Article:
The artwork was painted by Frank Heiler. Frank was recommended to me by a friend; I don’t think the album cover exemplifies his overall oeuvre, but certain pieces of his work matched what I envisioned, so I took a bet on him and it worked out excellently. I showed him a couple tracks and explained to him the revelations of death anxiety that I had been suffering from and suggested an abstract portrait upon which to map these sensations. He resonated with the feelings that led to the creation of the album, and after just a couple of iterations he had produced the final cover art, which complements the music splendidly.
Your music has no restraints or guides. It is chaotic, yet layered with catchy melody. Please enlighten us on the actual music writing process when you’re inspired to create these raw cavernous songs.
I work in cycles of taking in new musical and intellectual inspiration and then refining it in ways that suit my own art. Most artists would probably say they do something similar. The actual songwriting process is at once a mix of applied technique and intuition. Some parts are arranged in tablature according to intuitively acquired principles of music theory and then fine-tuned, while others are recorded in jam sessions and then stapled together according to what feels right to me as a music listener. I am finding that I can now get the desired results through intuition more often, which is less tedious than arranging through tablature, so I will probably be working more in that direction until I feel I’m no longer making progress.
The dissonance is blended thick in your music. Of course, DEATHSPELL OMEGA comparisons can be made by the knowledgeable listener after absorbing your dark and psychedelic offerings. Mentally, how do you prepare yourself when composing music and performing it with an emotional burden always emerging?
To be clear, Kostnatění is the response to the emotional burden, not the impetus. Like many black metal musicians and fans, I am troubled by an inability to find meaning and happiness in the common routes of life. This music is one of the few opportunities I have in my life to be acknowledged or praised for something that isn’t essentially keeping my head down and staying quiet. It is cathartic, not draining, for me to create music that revolves around death and questioning the value of human existence, because that is how I feel whether I am making music or not.
What bands, Black Metal or other, do you draw inspiration from? The ones who have directly inspired you to be an Extreme Metal musician?
The bands that inspire me now certainly aren’t the bands that inspired me to make music in the first place (if there really were any such bands; I’ve been making music in some form or another for most of my life, even before I knew what metal was). That said, artists whose work has inspired mine in recent years include Rhinocervs (and its subsidiaries, Odz Manouk and Tukaaria), Serpent Column (whom I am very thankful to call a friend and collaborator), Lorn (the black metal band from Italy, not the EDM artist), Lykathea Aflame, !T.O.O.H.!, Erraunt, Jute Gyte, Baring Teeth, Stars of the Lid, Robbie Basho, Sun City Girls, Lana Del Rey, and folk and electronic music from Africa and the Middle East (check out the Music for Saharan Cellphones series by the label Sahel Sounds for an excellent introduction to this music). These artists are not necessarily the progenitors of their own styles (for example, Baring Teeth obviously takes heavily after Gorguts, and Erraunt after Ved Buens Ende), but it is their interpretations of those styles that have inspired me. Generally, I don’t care very much about traditional, long-running bands; rarely can they maintain my interest over an entire multidecade career. The band in that category that comes closest to inspiring me is Rush.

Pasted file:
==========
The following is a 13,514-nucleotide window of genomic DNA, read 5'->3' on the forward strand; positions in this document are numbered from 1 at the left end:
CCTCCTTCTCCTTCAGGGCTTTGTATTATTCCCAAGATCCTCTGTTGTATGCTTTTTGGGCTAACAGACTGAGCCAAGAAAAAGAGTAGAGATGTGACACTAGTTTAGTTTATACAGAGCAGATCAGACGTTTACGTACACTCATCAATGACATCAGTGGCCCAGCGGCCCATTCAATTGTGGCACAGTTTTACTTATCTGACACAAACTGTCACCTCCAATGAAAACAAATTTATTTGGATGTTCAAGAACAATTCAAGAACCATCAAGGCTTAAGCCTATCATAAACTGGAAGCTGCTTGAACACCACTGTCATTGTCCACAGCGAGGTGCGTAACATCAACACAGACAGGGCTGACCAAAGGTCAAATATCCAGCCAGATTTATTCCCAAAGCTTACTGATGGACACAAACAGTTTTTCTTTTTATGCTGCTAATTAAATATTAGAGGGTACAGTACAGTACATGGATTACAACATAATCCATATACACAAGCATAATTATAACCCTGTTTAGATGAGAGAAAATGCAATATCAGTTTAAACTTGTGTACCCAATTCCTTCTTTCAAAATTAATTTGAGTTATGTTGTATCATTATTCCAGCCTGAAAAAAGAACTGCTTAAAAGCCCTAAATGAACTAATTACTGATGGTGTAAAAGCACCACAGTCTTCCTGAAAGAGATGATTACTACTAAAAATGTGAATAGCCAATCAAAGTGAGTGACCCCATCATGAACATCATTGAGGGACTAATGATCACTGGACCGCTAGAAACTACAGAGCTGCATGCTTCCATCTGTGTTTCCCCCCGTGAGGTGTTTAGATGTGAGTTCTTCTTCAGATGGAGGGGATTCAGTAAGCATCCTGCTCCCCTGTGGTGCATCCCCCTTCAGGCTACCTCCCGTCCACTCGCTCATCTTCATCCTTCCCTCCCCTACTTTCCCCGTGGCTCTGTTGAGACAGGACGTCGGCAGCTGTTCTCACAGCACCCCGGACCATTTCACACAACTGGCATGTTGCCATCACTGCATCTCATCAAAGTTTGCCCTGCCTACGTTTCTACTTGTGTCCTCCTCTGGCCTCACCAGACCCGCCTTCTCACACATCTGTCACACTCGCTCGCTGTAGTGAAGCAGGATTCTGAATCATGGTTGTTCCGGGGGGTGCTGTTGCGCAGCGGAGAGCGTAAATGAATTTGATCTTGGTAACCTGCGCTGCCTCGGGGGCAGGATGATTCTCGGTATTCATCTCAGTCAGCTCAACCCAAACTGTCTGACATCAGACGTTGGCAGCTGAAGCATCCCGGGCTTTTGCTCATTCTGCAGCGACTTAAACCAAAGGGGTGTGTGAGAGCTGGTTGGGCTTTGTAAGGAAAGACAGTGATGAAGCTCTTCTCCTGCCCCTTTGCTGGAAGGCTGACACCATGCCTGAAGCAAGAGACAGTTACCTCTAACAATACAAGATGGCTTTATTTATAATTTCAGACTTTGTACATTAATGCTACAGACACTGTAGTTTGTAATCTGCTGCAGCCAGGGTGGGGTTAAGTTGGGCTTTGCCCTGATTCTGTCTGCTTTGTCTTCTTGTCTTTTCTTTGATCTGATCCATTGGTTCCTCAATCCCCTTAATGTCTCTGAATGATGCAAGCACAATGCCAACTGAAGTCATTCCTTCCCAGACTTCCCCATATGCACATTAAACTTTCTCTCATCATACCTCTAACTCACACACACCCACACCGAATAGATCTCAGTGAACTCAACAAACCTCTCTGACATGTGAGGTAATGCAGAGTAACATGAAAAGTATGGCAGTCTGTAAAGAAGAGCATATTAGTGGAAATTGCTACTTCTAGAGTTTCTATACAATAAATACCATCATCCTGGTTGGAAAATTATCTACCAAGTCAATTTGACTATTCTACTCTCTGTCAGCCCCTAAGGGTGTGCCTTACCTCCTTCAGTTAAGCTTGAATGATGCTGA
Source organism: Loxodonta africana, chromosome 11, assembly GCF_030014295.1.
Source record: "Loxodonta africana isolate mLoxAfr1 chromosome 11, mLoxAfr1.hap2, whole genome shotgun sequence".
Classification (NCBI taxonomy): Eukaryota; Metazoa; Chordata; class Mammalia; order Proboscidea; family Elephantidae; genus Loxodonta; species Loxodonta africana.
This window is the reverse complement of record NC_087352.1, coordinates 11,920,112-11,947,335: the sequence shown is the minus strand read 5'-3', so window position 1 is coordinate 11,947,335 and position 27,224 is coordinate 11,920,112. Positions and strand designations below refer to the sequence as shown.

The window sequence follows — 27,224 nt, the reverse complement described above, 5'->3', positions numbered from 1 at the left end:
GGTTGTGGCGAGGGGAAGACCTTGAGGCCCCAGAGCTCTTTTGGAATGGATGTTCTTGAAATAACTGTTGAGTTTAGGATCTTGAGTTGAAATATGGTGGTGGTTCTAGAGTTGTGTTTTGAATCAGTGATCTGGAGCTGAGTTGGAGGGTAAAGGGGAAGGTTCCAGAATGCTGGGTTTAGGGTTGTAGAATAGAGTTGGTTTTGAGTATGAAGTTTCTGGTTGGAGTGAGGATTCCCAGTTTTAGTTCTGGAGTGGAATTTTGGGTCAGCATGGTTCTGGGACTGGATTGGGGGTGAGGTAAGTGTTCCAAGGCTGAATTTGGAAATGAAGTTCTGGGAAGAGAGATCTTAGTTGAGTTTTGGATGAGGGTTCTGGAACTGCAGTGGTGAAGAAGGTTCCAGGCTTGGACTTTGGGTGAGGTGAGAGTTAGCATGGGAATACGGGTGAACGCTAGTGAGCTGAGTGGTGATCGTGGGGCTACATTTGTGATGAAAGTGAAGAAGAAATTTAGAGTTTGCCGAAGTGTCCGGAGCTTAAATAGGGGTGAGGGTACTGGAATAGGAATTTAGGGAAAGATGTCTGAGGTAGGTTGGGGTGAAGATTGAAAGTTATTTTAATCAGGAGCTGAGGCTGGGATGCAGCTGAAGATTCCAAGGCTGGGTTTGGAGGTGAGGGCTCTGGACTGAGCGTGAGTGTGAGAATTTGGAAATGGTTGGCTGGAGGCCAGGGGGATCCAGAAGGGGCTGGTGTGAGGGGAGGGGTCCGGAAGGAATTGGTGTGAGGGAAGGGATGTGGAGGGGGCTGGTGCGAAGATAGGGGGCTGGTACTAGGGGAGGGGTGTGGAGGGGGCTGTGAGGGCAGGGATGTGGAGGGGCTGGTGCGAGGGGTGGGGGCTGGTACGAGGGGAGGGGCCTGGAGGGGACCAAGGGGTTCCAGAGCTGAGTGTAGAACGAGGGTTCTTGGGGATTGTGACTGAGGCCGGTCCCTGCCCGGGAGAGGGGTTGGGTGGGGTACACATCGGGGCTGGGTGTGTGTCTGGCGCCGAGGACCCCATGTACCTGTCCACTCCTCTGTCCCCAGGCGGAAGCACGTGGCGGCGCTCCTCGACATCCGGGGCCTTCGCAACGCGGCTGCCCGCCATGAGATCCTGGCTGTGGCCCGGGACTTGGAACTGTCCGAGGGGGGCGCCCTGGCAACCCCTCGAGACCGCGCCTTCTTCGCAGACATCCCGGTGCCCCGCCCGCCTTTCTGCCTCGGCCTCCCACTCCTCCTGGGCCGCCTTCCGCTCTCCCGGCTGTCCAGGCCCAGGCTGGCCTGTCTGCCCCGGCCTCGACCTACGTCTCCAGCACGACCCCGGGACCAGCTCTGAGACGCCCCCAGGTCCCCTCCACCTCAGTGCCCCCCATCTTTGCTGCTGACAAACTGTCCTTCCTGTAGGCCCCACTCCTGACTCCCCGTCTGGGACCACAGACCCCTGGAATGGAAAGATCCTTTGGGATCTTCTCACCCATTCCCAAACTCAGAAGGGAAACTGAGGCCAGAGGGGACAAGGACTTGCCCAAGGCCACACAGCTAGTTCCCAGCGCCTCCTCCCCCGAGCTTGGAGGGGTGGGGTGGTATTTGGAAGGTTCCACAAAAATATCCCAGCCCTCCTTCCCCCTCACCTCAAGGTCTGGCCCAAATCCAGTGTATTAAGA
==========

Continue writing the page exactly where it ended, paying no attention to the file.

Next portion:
In reference to your 2018 Demo release, “Konec je všude”, the 3 songs found there have a luring Raw Black Metal texture on the surface, but a thickness buried deep within the layers. Blast beats, melodic progression, tormented vocals and much more greet the listener while being led through the tracks by a tsunami of guitar immersion. Will you present in detail your thoughts about the music while you were composing this debut KOSTNATĚNÍ stake for laying in the Black Metal ground?
I consider Konec je všude a true “demo” in that it was a proof of concept rather than the actualization of a theme. Around the time of its creation, I had been obsessed with the Rhinocervs projects for several years, by which time they had stopped releasing music and off the face of the Earth. I felt deeply that there needed to be more music in that vein; the atmosphere of their music was undeniably unique, and I felt that there was more room for the sound to grow from where they had left off. So, I set myself to work on tracks that I thought could sit proudly alongside their inspirations. In retrospect, there was little true “creativity” involved in making these tracks, since the mold they were being fit to was so tight, but I worked hard to make songs that didn’t perfectly reiterate “The Esophagus” or “Mythology”, and so I think the riffs and songwriting still hold up well. I consider Hrůza zvítězí to be an improvement on nearly all fronts – though, in retrospect, I like how straightforward and catchy some of the demo’s riffs are – whereas Hrůza zvítězí is often about claustrophobic walls of sound created with dense chords – and I have considered reintegrating this element of the music in the future.
Thank you D.L. for granting this interview. We appreciate your time and effort given. Any upcoming plans or music collaborations in store for you? Would you care to leave us with any final thoughts?
Hrůza zvítězí will be out on vinyl this coming March, if all goes according to plan. Expect other releases/formats at some later date. In addition, some new Kostnatění material is currently in the latter half of production. Without giving too much away, it will be a smaller release that will nod toward a potential future direction for the project. Outside of Kostnatění, I have a couple other collaborative projects with other musicians currently in the works as well.
Thank you for this interview.
Interview by Silvia and Bryant Shelby